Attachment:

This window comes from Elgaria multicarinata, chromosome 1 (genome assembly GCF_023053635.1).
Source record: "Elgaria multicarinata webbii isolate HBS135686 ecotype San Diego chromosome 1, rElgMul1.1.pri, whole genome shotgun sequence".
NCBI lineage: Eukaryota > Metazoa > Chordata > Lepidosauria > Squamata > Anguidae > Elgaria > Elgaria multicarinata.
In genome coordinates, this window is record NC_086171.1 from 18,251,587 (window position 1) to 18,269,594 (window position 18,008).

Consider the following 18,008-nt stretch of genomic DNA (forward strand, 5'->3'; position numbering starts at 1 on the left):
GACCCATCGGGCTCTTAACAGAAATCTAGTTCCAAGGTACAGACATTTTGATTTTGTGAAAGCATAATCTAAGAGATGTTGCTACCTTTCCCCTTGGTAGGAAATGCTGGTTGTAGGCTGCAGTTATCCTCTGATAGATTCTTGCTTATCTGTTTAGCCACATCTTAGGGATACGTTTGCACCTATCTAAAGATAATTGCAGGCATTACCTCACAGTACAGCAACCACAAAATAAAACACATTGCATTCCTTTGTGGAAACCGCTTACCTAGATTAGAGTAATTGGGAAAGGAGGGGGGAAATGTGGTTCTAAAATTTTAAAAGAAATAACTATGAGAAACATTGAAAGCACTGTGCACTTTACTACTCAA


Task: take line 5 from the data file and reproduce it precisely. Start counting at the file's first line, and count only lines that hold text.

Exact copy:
Consider the following 18,008-nt stretch of genomic DNA (forward strand, 5'->3'; position numbering starts at 1 on the left):